BUSINESS
May 26, 2013 | By Hugo Martin
If you stay at any of the Hilton Hotels & Resorts, DoubleTree by Hilton or Embassy Suites Hotels in North America, South America and Central America you will find only one brand of coffee and tea in each room. Hilton Worldwide, one of the world's largest hotel chains, has signed an exclusive agreement with Los Angeles-based Coffee Bean and Tea Leaf to provide the coffee and tea in the sealed packets that guests find in their room starting this summer. If you are a fan of Starbucks or Seattle's Best, don't fret.
NEWS
March 7, 2013 | By Noelle Carter
Luxurious as it may be to sip a great cup of coffee at a coffeehouse, sometimes there's nothing better than a fresh pot brewing away first thing in the morning when you've barely got your eyes open. For some, that first cup o' joe is nothing more than a jolt to get us up and running; for others, it's still a sacred art, even if we practice it in our bathrobes. If coffee is more your passion than vice, you probably take great care about where you buy your beans. But have you considered how you store them?
NEWS
February 14, 2013 | By Betty Hallock
The sixth Cafecito Organico opened today in Burbank, and the latest cafe from the local roaster -- which until fairly recently was roasting coffee in a converted garage in East Los Angeles -- is located in what was formerly a Starbucks . Angel Orozco started the company in 2004, working out of Mama's Hot Tamales Café in MacArthur Park, a nonprofit business incubator collaborating with street vendors. Guatemala-born Orozco built relationships with producers and at first focused on the supply side of the business, then started roasting and selling his coffee at farmers markets, and opened the first retail location of Cafecito on Hoover Avenue a couple of years ago, focusing on single-origin Central American coffees.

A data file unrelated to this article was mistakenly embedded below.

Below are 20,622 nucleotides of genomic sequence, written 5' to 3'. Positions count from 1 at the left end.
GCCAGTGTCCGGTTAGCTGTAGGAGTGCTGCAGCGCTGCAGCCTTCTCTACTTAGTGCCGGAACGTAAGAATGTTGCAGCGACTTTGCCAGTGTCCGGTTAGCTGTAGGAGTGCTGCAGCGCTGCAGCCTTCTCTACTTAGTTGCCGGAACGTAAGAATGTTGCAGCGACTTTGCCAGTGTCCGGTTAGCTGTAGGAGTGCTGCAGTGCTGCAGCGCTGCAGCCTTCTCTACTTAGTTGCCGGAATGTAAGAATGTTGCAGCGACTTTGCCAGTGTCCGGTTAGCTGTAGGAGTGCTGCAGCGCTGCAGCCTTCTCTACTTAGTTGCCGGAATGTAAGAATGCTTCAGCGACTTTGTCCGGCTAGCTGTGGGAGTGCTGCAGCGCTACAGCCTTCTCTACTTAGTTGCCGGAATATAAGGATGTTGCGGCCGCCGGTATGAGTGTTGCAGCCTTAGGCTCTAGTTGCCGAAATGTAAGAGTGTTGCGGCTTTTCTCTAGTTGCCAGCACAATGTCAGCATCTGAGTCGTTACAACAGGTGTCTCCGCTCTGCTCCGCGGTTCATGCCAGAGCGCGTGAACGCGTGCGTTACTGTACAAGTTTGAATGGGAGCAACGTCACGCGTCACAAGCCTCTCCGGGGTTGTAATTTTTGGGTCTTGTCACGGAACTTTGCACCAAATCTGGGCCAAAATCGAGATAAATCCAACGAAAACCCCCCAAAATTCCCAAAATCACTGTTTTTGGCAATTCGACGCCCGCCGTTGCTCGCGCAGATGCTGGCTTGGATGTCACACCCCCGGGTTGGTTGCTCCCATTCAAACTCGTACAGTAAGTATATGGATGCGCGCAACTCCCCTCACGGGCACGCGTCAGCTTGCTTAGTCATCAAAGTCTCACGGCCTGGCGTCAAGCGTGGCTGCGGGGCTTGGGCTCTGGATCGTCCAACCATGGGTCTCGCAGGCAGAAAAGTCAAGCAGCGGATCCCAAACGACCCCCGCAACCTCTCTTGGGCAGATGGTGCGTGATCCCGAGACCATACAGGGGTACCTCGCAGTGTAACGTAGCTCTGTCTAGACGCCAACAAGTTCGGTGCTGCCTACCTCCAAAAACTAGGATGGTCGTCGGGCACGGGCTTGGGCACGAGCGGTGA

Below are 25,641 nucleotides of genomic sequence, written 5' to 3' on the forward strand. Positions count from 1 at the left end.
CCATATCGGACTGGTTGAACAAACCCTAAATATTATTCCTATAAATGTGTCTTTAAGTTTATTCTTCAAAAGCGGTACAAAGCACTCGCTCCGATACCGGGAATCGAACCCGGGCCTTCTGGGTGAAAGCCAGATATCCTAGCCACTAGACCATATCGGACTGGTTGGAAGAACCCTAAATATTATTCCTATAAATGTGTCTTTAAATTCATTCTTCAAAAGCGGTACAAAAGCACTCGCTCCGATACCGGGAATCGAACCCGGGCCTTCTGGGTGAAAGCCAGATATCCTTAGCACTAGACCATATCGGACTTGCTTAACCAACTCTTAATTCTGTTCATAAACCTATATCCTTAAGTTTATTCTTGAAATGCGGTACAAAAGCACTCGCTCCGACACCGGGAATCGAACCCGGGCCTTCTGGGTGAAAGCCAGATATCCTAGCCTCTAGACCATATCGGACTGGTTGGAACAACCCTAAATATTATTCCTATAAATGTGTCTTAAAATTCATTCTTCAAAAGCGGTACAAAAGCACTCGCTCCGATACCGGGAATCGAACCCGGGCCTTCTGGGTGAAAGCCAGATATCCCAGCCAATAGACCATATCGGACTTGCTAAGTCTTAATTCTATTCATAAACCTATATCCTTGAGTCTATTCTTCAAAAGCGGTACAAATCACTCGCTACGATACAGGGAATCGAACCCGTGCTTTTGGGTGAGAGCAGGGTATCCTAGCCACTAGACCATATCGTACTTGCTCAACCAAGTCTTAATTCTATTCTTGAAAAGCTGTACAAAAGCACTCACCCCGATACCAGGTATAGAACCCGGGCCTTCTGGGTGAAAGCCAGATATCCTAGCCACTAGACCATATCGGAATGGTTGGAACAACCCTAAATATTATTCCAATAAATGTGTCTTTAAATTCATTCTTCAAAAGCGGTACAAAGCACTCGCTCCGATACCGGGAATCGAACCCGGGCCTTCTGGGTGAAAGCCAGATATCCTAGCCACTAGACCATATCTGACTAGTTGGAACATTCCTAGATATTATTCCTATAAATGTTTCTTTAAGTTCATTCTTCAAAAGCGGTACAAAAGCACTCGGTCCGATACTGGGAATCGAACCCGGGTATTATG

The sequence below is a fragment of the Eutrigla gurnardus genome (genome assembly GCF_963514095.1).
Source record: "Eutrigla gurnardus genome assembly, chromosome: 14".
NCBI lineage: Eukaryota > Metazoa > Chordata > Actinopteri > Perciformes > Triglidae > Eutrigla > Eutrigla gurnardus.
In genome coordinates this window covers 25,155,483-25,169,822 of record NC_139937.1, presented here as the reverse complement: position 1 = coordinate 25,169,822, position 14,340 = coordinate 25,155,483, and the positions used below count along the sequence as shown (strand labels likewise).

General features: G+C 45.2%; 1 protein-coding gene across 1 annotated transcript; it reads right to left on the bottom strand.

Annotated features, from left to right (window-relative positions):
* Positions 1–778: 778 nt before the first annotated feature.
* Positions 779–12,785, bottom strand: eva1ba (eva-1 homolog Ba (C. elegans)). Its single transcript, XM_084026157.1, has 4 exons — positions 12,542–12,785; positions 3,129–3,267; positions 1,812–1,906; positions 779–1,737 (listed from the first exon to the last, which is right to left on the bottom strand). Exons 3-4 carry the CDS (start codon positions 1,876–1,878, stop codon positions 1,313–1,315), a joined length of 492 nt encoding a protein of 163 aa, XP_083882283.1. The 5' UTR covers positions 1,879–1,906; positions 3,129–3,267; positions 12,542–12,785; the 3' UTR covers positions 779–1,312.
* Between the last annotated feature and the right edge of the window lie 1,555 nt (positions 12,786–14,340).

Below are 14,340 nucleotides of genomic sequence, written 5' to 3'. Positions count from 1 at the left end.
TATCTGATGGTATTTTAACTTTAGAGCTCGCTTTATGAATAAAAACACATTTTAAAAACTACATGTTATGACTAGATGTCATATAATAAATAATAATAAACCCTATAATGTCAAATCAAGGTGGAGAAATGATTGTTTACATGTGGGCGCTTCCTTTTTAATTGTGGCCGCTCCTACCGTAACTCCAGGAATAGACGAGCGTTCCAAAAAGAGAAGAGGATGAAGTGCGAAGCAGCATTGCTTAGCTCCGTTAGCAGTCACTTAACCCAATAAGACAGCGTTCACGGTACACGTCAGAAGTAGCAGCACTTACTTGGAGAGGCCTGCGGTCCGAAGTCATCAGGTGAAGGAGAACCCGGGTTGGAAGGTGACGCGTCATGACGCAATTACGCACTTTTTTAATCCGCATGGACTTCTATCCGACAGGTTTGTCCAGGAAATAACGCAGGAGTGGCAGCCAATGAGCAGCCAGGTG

NEWS
February 11, 2013 | By Sarah St. Lifer
Right up there with forgetting an anniversary, arriving empty-handed on Valentine's Day is the biggest no-no in the book. No one wants to be a last-minute Lothario, gunning it on Feb. 13 for the nearest box of chocolates. But here's a head start on the shopping game if you've got a food lover for a significant other. A special dinner at your neighborhood joint or that spot you've been dying to try will always impress (here's our Valentine's Day dining guide ), but why not step it up with saucy kitchen necessities like a set of crimson cups?
NEWS
December 14, 2012 | By S. Irene Virbila, Restaurant Critic
Since my husband subscribed to the coffee roaster Tonx , no more mornings when we've run out of coffee and haven't had time to get to Intelligentsia or LAMILL Coffee or Handsome Coffee Roasters . Every two weeks, regular as clockwork, a small package of 12 ounces of freshly roasted coffee beans arrives in the mailbox. Each time, it's a surprise, maybe coffee from the Barichu Farmers Cooperative Society in central Kenya ("unusual sweetness, and resonant flavors that linger")
BUSINESS
December 7, 2012 | By David Lazarus